THE popes have a custom of issuing a blessing, Urbi et
Orbi - "to the city and the world". In our time, the
difference is disappearing. More than half of the world's
population live in urban areas; so cities have come to incorporate
the whole world in their varied and distinctive ways.
Oakland, California, where I live, is a city of just under half
a million people. It is the old workhorse city of the Bay Area,
compared with San Francisco's glamour; but, in recent years, as San
Francisco has become increasingly a preserve of the rich, or of
young aspirers to wealth, Oakland seems, by contrast, to contain
more of the diversity - the highs and lows - of the world
It is easy to enumerate the lows: poverty; failure in sustaining
and educating children; gangs' drug-running and shooting at one
another; deep-seated antagonism between the police and portions of
the populace; and a city government that has often been more
interested in rewarding its partisans than in caring for the city
as a whole.
Add to all that the highest homicide rate of any city in the
United States, and the canard that, in Oakland: "There is no there
there."The poet and native daughter of the city Gertrude Stein
wrote this line to convey her sense of loss on returning and
finding that her childhood home had been demolished; but later wags
turned it into a judgement on the city itself.
The highs are more fragile, but, if there is to be hope for the
future of the world, they are more important. The city has a good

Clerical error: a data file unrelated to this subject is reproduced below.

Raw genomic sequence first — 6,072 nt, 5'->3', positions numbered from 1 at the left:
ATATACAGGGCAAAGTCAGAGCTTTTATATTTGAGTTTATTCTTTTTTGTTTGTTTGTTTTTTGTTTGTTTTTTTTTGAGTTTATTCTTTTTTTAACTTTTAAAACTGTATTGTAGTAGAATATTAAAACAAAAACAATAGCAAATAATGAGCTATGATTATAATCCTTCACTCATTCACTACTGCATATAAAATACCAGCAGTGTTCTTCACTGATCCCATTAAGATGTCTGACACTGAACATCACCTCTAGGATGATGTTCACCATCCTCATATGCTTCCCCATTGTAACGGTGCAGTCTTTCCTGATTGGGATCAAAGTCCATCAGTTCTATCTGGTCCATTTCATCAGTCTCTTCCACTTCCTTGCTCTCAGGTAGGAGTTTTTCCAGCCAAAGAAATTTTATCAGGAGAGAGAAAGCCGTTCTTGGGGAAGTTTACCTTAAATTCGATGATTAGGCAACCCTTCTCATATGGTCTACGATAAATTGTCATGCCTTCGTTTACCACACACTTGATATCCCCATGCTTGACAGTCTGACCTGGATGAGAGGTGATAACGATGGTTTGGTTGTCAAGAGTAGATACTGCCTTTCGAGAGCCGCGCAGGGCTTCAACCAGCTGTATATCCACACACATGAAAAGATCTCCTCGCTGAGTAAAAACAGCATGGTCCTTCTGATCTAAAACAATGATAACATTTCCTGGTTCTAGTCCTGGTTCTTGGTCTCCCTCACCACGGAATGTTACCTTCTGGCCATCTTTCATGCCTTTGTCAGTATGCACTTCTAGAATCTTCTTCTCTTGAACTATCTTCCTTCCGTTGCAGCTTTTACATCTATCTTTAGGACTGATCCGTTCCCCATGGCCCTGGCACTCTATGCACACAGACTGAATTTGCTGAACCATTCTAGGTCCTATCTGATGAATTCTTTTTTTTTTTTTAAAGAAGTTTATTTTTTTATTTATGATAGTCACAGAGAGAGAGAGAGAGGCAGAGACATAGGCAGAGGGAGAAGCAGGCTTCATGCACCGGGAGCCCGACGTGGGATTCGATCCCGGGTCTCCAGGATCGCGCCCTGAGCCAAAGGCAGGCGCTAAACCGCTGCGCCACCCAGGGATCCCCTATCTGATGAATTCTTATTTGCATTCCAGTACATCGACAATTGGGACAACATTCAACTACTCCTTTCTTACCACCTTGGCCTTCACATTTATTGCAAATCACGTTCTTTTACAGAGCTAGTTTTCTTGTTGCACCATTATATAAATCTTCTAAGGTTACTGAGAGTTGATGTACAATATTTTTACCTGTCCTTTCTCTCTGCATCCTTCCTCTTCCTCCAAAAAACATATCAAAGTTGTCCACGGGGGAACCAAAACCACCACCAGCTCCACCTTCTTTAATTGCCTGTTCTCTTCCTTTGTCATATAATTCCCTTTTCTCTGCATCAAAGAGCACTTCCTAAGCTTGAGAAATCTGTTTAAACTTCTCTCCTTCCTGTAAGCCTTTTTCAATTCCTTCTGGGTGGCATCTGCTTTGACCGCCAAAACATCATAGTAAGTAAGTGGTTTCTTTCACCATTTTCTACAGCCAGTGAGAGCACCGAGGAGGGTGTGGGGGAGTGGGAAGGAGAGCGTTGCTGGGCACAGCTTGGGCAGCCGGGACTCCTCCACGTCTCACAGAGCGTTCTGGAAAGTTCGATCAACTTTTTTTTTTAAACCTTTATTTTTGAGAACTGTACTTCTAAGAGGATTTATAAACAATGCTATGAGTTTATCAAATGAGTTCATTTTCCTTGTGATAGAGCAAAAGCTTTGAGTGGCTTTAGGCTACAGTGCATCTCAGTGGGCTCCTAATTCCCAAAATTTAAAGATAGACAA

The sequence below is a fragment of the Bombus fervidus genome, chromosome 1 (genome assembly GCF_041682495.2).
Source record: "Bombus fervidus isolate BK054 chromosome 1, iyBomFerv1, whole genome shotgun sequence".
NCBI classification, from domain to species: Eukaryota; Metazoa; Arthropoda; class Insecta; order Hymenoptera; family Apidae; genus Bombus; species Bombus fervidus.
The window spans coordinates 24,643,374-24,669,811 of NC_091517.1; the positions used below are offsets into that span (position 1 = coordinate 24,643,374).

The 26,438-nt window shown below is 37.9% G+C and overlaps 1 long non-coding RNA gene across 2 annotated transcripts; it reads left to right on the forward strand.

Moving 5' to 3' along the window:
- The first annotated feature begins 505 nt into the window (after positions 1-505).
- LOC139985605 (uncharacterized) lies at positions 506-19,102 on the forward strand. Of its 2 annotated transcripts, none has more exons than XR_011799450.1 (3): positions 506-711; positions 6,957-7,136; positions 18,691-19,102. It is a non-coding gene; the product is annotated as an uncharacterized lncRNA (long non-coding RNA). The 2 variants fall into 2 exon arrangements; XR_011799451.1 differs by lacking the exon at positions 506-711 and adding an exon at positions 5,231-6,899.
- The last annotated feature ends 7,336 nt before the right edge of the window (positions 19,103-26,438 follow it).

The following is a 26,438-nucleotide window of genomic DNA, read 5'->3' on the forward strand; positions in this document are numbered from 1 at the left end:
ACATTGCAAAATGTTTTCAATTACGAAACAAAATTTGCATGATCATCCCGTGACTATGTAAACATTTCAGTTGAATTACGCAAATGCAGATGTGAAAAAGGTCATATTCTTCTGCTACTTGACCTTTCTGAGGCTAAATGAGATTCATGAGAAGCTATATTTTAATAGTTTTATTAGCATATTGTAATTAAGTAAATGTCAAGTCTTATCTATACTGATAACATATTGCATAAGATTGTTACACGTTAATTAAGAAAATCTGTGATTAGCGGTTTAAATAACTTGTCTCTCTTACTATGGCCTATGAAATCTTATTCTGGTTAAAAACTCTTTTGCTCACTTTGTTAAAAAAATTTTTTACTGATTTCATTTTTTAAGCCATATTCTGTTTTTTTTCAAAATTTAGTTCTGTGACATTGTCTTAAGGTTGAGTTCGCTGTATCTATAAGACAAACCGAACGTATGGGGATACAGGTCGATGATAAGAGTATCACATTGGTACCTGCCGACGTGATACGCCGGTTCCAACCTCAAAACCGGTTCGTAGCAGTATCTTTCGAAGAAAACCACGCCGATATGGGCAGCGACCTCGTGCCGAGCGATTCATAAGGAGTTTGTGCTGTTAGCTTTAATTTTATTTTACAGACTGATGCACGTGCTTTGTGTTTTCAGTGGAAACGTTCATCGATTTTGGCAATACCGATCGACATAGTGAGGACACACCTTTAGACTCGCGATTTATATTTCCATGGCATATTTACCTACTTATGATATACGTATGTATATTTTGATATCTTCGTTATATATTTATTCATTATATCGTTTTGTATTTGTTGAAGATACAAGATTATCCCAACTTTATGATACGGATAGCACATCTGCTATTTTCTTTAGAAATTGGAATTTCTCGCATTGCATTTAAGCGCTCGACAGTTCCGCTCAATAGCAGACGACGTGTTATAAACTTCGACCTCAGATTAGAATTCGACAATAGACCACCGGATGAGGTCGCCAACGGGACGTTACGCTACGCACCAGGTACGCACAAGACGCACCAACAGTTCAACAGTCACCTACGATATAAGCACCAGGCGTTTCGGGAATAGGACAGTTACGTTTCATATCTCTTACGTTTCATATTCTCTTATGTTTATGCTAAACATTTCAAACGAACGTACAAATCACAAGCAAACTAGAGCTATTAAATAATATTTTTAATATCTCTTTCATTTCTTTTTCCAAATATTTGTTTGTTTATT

record in terms of waste management and recycling. More and more
young families are moving into old neighbour-hoods, where a
surprising percentage of them grow some of their own food, or keep
bees and chickens in their modest garden areas. The area near the
city centre has become home to a burgeoning population of artists.
Creative chefs abound - not all of them in high-end restaurants:
some have dedicated themselves to improving school lunches.
Partly, these good things result from the high rents across the
Bay, which drive creative people out of San Francisco. But another
important ingredient, I think, is that Oakland has no single ethnic
or racial group that either constitutes a majority or can impose
its will politically. Nor are we divided between two dominant
groups, which can only be at loggerheads with each other. It is a
situation which favours constructive interactions.
This is not, in itself, a guarantee of progress or harmony. The
Occupy Movement here began as a peaceful, multi-ethnic protest, but
it was hijacked by violent anarchists, and ended in a confrontation
with the police which served only to deepen existing
Nevertheless, Oakland has about it a sense of possibility - an
opportunity for good leadership to plant the seeds of a new world
in the microcosm of the city. The same, I hope, will prove true of
another human community with no single dominant ethnic or racial
group: the Anglican Communion.
The Revd Dr Bill Countryman is Professor Emeritus of New
Testament at the Church Divinity School of the Pacific in Berkeley,